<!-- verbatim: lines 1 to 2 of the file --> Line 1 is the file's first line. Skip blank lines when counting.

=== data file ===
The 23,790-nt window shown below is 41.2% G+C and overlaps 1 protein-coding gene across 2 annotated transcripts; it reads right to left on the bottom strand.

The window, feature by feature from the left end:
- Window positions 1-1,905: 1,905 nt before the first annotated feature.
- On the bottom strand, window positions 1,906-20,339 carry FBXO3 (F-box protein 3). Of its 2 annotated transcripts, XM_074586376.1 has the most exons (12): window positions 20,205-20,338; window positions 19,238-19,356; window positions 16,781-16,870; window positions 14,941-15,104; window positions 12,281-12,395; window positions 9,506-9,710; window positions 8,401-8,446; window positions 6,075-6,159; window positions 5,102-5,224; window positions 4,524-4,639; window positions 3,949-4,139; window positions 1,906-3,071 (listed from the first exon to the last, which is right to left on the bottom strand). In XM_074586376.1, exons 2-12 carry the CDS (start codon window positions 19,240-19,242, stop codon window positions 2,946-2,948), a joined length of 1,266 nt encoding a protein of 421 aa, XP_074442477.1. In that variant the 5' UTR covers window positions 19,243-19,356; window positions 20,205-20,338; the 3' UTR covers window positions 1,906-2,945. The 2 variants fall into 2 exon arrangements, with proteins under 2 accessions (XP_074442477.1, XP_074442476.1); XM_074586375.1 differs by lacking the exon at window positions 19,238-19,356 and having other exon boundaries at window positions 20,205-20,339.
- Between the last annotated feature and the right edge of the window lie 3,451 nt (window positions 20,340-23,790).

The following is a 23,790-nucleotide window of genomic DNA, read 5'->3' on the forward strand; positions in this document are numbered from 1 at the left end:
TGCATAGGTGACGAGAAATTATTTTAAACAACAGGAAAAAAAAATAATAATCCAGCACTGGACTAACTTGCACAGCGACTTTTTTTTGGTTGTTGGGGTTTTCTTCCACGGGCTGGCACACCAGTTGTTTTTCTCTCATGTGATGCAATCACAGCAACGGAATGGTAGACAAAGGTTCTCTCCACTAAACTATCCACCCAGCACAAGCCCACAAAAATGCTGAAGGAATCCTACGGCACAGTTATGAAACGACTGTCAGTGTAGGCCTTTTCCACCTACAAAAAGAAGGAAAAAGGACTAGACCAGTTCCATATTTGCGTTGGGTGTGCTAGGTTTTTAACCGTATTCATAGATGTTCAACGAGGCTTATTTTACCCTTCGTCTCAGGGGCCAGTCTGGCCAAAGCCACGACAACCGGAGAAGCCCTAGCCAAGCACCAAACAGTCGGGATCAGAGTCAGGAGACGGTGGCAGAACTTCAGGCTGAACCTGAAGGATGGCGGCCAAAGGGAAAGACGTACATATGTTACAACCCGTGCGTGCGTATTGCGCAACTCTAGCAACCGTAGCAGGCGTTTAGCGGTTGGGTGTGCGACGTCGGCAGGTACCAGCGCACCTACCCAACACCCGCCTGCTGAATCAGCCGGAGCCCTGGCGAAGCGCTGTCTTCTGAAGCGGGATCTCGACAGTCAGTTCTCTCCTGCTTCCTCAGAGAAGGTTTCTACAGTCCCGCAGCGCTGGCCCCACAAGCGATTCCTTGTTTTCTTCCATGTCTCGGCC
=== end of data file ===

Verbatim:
The 23,790-nt window shown below is 41.2% G+C and overlaps 1 protein-coding gene across 2 annotated transcripts; it reads right to left on the bottom strand.

The window, feature by feature from the left end: